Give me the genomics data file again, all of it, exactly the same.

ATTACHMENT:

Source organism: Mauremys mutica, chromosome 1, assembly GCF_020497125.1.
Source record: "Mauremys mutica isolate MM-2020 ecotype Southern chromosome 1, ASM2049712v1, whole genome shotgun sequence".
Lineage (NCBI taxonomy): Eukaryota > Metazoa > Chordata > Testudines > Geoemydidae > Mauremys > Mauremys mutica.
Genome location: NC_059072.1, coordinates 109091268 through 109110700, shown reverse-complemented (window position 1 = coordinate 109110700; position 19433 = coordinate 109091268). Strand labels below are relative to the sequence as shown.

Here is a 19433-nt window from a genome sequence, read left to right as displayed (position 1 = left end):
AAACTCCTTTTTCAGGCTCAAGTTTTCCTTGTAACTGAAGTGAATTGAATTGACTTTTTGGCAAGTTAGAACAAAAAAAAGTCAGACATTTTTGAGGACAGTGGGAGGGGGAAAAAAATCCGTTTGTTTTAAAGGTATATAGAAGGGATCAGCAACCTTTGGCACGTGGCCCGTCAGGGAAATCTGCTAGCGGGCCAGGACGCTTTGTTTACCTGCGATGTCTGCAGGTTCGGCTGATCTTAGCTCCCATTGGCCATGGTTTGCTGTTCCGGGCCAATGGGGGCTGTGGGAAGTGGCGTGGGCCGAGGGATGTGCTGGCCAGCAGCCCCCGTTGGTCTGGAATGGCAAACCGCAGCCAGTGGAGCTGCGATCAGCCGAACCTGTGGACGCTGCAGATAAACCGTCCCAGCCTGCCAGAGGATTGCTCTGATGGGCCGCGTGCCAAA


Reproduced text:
Source organism: Mauremys mutica, chromosome 1, assembly GCF_020497125.1.
Source record: "Mauremys mutica isolate MM-2020 ecotype Southern chromosome 1, ASM2049712v1, whole genome shotgun sequence".
Lineage (NCBI taxonomy): Eukaryota > Metazoa > Chordata > Testudines > Geoemydidae > Mauremys > Mauremys mutica.
Genome location: NC_059072.1, coordinates 109091268 through 109110700, shown reverse-complemented (window position 1 = coordinate 109110700; position 19433 = coordinate 109091268). Strand labels below are relative to the sequence as shown.

Here is a 19433-nt window from a genome sequence, read left to right as displayed (position 1 = left end):
AAACTCCTTTTTCAGGCTCAAGTTTTCCTTGTAACTGAAGTGAATTGAATTGACTTTTTGGCAAGTTAGAACAAAAAAAAGTCAGACATTTTTGAGGACAGTGGGAGGGGGAAAAAAATCCGTTTGTTTTAAAGGTATATAGAAGGGATCAGCAACCTTTGGCACGTGGCCCGTCAGGGAAATCTGCTAGCGGGCCAGGACGCTTTGTTTACCTGCGATGTCTGCAGGTTCGGCTGATCTTAGCTCCCATTGGCCATGGTTTGCTGTTCCGGGCCAATGGGGGCTGTGGGAAGTGGCGTGGGCCGAGGGATGTGCTGGCCAGCAGCCCCCGTTGGTCTGGAATGGCAAACCGCAGCCAGTGGAGCTGCGATCAGCCGAACCTGTGGACGCTGCAGATAAACCGTCCCAGCCTGCCAGAGGATTGCTCTGATGGGCCGCGTGCCAAA